Retrofitting gas generation plants to run on hydrogen and ensuring that any new plants are designed in a way to make conversion easy will be key in this transition.
To achieve this, we must take an innovation centric approach, promoting and developing, and most importantly investing in, the technologies that bring us closer to a decarbonised economy.
However, the good news is that many of the technologies we need already exist. The not so good news is that many barriers to slow down their commercial deployment also exist. The reality is that if we are to achieve our ambitious targets we must fast track the removal of planning or market-based obstacles to ensure rapid delivery of renewable energy technologies.
Permitting and licensing procedures remain one of the biggest hurdles in achieving mass deployment of renewable technologies. Procedures for granting permits differ in Member States, and with more cross border cooperation on complex energy projects, we are likely to see more and more unnecessary time wasted in getting the required bureaucracy in order.
Let's take the example of my own country, Ireland, which is rightly viewed as a world leader in integration of renewable energy. The country has enormous offshore wind electricity generating capabilities, but unfortunately, this potential remains mostly on paper as we have been slow to develop projects.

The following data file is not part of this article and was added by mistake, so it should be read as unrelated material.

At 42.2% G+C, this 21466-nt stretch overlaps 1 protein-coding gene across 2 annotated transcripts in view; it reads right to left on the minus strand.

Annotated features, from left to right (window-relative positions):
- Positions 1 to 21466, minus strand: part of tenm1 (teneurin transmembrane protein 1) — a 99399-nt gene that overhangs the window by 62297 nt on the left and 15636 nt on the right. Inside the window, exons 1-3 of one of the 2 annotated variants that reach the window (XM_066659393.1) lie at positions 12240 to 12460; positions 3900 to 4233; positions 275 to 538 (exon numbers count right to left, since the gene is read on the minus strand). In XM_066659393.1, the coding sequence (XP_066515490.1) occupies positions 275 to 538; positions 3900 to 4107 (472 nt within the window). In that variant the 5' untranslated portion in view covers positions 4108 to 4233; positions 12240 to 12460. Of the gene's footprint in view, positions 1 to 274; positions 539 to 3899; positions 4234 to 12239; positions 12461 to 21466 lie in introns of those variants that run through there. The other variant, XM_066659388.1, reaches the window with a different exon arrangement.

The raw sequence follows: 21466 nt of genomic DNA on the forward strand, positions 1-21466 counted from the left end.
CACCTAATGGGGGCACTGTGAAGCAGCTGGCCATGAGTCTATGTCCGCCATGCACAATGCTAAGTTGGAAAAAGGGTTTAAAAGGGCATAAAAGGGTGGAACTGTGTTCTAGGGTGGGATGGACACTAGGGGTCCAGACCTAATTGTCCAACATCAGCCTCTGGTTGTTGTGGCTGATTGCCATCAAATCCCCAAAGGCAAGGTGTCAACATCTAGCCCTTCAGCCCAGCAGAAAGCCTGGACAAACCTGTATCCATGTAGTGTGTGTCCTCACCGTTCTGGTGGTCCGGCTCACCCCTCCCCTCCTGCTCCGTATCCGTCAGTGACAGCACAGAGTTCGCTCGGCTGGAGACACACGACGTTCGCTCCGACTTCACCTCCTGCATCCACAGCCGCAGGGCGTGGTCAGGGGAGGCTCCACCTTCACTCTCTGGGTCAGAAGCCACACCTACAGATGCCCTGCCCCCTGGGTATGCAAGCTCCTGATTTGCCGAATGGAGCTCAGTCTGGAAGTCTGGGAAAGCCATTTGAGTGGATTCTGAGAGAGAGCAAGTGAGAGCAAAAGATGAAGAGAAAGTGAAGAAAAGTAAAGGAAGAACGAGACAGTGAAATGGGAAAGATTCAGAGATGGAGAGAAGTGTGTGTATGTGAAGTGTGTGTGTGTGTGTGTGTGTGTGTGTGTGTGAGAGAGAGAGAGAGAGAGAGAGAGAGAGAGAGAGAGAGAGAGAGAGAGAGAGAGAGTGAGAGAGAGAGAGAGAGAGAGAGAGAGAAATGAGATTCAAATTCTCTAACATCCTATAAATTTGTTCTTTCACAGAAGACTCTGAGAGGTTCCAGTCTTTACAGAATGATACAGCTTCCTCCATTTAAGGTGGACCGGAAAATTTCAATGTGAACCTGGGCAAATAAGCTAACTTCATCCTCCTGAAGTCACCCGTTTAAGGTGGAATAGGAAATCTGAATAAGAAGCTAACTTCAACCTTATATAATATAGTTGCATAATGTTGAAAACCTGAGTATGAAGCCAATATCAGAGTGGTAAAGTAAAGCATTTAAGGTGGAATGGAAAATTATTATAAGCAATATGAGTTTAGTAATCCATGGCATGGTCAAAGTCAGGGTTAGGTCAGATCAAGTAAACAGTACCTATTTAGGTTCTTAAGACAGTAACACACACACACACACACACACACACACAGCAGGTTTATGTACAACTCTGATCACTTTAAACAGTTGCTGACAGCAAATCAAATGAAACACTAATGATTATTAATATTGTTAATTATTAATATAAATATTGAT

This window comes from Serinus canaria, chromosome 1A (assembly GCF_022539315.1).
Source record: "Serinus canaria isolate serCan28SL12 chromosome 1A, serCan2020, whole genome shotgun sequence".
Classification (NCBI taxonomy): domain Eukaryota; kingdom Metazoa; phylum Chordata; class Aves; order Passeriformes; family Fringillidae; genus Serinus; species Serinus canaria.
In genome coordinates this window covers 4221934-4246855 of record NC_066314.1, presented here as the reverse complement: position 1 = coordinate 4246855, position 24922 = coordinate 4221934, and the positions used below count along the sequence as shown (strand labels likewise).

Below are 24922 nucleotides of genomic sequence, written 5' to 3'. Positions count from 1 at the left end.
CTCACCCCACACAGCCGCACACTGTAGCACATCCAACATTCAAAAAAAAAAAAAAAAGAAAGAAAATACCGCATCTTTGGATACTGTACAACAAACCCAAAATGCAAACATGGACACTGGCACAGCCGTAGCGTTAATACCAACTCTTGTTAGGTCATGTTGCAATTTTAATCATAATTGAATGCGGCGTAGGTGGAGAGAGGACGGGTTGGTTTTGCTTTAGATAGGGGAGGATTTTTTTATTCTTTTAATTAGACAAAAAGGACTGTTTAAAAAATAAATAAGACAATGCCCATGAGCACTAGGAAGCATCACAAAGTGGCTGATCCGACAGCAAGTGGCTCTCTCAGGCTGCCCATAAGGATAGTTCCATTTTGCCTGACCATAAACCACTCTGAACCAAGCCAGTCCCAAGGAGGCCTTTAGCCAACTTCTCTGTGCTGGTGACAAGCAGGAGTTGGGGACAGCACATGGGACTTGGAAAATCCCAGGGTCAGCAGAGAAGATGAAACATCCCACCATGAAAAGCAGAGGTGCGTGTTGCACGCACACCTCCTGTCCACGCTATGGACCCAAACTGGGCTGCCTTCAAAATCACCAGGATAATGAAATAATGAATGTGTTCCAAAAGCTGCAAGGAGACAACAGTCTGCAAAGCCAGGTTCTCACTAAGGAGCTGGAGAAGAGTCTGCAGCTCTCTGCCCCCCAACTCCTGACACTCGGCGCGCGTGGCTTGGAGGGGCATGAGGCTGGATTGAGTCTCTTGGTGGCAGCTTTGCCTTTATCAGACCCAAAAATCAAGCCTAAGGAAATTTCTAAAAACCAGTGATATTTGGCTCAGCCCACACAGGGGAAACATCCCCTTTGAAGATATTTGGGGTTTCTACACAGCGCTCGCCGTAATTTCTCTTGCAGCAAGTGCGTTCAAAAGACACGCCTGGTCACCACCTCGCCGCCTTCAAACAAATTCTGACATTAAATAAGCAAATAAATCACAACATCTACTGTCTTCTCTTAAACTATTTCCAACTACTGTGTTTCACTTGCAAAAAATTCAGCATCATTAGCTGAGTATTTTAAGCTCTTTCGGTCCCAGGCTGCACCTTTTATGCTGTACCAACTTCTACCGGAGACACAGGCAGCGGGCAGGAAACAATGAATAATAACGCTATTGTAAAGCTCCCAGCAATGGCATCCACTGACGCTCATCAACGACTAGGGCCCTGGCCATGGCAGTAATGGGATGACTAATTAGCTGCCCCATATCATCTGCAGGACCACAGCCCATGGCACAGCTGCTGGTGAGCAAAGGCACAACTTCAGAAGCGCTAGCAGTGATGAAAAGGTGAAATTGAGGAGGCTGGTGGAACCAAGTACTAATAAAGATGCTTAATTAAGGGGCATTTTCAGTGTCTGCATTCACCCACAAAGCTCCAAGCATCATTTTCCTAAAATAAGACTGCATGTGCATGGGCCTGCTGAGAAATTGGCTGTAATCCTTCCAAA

There are a few reasons for this, but one factor that cannot be ignored are planning laws. This was highlighted most acutely recently as one of the world's leading energy companies, Equinor, decided not to continue with offshore wind development citing local regulatory uncertainty.
There is a serious need for Ireland to change its regulatory and planning system. Although action is being taken, we are not moving quickly enough to develop the offshore wind projects needed to meet targets in the governments Climate Action Plan. This leads to a lack of confidence in the industry and in the international supply chain, which must urgently be addressed.
Beyond the regulatory framework, more resources need to be allocated to planning authorities so that they can speed up planning applications for positive energy projects. This situation is not a unique to Ireland, and to put it bluntly, if we collectively do not address permitting and planning differently, then we are doomed to fail the next generation.
In this regard, I propose a "Fit for 55" label on projects that will allow the streamlining of procedures and processes, removal of unnecessary red tape and the granting of a higher priority status to positive energy projects. This label should effectively guarantee that necessary positive energy projects receive far quicker licensing and planning authorisation.
There is no value to citizens in having clean technologies available if we cannot get them deployed. We must make sure our planning and regulatory systems are fit to address the climate challenge.
Seán Kelly MEP has been an MEP for Ireland South since 2009 and is the leader of the Fine Gael delegation in the European Parliament. A member of the European Parliament's Industry, Research and Energy Committee, Kelly has worked extensively on renewable energy and energy efficiency policy.